Tamiya Ferrari Enzo

After over a year of slacking on my blog, I’m back! Coinciding with a re-work of my web site and a move over from the blogspot location, I’m getting this blog moving again with a few new projects. I’ll touch on the second project in later posts, but for now, let’s have a look at…

The 1/12 Tamiya Ferrari Enzo!

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This kit is a monster, at 1/12 scale, with tons of detail and construction methods that mirror how the car is built at full scale. It’s got working, spring loaded doors, fully detailed engine and front trunk, working suspension and the molding is all top notch. Tamiya always does a great job with their kits and this one is no exception.

I also am calling upon some great resources from Scale Motorsport on this project. They offer a handy dvd full of reference photos of the Enzo, which allow me to pick through photos of the real thing and see which things the kit is missing and what details should be added.

But, as anyone who has followed a few of my projects knows, I’m never one to leave well enough alone. I couldn’t help but try to make this great kit even better. Scale Motorsport makes a few sets of extra parts for this kit that make it even more detailed.

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They offer a giant set of photo etch parts that add detail in some places, replace molded details in other places and generally make things look nicer. They also offer some great carbon fiber decal sets that are designed for this kit. I purchased the kit that covers the interior surfaces of the car that are unpainted carbon fiber on the real car.

Below you can see the photo etch sheets, which are quite large.

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Below you can see the sheets of composite decals. On the back of each sheet are the cut lines for each piece along with the part number that they are to go on to.

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The first step in construction is the engine. At 1/12 scale, the engine is pretty huge. The big benefit here is that the parts are large, easy to work with and the detail well defined. This also presented the first opportunity to use some of the photo etch parts.

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Below you can see the painted engine block with a quick dirt wash on it to help pick out the details.

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In picking through the reference photos, I noticed that the headers didn’t end in a flat plate like the plastic parts do, but had smooth 3-to-1 collectors. I decided that this was something that I needed to change. Using some Milliput epoxy putty, I formed some transitions, let them harden and then ground them into final shape. Below you can see the headers with and without the putty in place.

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Part of the photo etch upgrade kit are these little plates that attach to the headers and catalytic converter.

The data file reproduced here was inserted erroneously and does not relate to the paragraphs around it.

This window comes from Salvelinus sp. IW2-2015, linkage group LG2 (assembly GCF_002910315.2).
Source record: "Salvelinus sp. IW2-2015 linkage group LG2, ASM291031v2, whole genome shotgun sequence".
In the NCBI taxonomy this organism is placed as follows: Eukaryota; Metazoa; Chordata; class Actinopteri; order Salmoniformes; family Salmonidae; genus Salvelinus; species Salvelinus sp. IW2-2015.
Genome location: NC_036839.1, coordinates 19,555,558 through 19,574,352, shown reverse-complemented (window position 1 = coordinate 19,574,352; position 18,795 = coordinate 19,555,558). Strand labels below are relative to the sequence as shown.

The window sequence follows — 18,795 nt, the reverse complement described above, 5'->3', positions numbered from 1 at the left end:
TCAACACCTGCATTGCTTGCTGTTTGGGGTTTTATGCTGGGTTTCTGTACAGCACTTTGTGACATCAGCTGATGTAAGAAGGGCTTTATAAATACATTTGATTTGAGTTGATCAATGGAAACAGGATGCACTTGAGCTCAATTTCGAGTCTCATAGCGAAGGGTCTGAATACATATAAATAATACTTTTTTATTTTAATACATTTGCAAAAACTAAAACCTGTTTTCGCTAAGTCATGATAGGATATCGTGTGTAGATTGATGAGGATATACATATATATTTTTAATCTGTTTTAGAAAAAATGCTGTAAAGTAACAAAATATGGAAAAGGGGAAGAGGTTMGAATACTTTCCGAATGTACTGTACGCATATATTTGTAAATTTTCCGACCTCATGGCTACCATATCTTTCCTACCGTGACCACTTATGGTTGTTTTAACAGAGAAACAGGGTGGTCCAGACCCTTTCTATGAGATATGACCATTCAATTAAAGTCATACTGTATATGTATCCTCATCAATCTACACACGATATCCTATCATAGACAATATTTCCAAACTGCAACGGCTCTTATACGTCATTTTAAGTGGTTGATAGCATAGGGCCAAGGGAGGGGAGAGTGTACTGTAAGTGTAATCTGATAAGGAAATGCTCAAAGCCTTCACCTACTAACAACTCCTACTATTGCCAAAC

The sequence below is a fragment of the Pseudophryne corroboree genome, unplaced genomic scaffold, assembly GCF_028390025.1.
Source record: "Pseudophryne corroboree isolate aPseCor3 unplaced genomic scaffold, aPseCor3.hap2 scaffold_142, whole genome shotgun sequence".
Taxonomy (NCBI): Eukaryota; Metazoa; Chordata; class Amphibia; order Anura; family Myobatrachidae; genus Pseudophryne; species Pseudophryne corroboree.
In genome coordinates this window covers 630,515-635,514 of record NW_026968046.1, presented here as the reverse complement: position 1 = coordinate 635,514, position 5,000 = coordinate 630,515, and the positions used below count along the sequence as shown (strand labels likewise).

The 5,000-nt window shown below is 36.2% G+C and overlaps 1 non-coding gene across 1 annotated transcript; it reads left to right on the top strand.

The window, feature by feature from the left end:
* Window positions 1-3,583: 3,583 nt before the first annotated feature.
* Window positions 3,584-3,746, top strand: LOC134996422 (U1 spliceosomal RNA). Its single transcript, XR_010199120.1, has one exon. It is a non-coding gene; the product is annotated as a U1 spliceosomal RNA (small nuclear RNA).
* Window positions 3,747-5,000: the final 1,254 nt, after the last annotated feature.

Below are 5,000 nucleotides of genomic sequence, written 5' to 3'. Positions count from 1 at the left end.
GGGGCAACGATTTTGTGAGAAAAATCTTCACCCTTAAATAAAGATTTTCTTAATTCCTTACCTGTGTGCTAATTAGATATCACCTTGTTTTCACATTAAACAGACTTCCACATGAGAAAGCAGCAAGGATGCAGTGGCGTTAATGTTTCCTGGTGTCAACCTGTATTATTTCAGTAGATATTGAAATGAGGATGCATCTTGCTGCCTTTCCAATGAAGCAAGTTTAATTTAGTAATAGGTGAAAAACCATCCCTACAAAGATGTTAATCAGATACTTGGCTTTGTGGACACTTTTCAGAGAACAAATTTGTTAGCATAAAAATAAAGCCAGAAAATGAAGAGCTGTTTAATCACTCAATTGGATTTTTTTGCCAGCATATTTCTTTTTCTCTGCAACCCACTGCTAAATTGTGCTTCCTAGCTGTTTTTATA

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Below you can see the engine coming together and starting to look more engine-y. The valve cover piece was not part of the composite decal kit, but I order a few extra sheets of the decal so that I could add it in a few places. This one took quite a bit of fitting, cutting and adjusting to get it mostly conformed to the part. A healthy dose of decal softener and some clear coat got it looking pretty good.

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I noticed in the reference photos that on the real car, there was a heat shield underneath the headers, presumably to help keep heat away from the oil pan (?). Whatever they are for, there was no corresponding part either in the kit or in the additional photo etch, so I made something out of some things I had in my extras drawer. I had some of the thin aluminum that was left over from the Curtiss Jenny model, cut out a piece of the appropriate size and then, because the real part has some pattern stamped into it, I used a little piece of screen (from a faucet) to hammer some pattern into my piece.

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Below you can see the part installed.

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Next, construction moved to the drive train that is connected directly to the engine. This began with the brake assemblies. The photo etch kit had some replacement parts here. It had me sand the kit discs smooth and then put an outer disc, hub and bolts on in order to better represent the multi-piece rotors on the real car.

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Looking at the reference, I thought that the brake calipers could be improved upon a bit, since the little tube that connects the two calipers was molded onto the plastic and wasn’t very convincing. I sanded that one off and replaced it with a bit of solder, in order to better mimic the real car.

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As the hubs and rear suspension came together, I tried to add in some of the plumbing that wasn’t added by the kit. In some cases, the kit did supply some plastic tubing to be used for brake lines. Those that have put together a Tamiya kit before will be familiar with the hollow tubing that they generally supply. It usually looks very nice, but can be tricky to work with, since it is very light weight and a bit springy. This just makes it difficult to get the tubes to stay right where you want them to be. My trick with these tubes is to carefully run a bit of solder through the tube that is just small enough to fit through. The weight of the solder helps the tubes act a little more like the real things and the solder also allows me to bend and shape the tube as I see fit. Below you can see the solder sticking out of the end of the tubes before I added them to the model.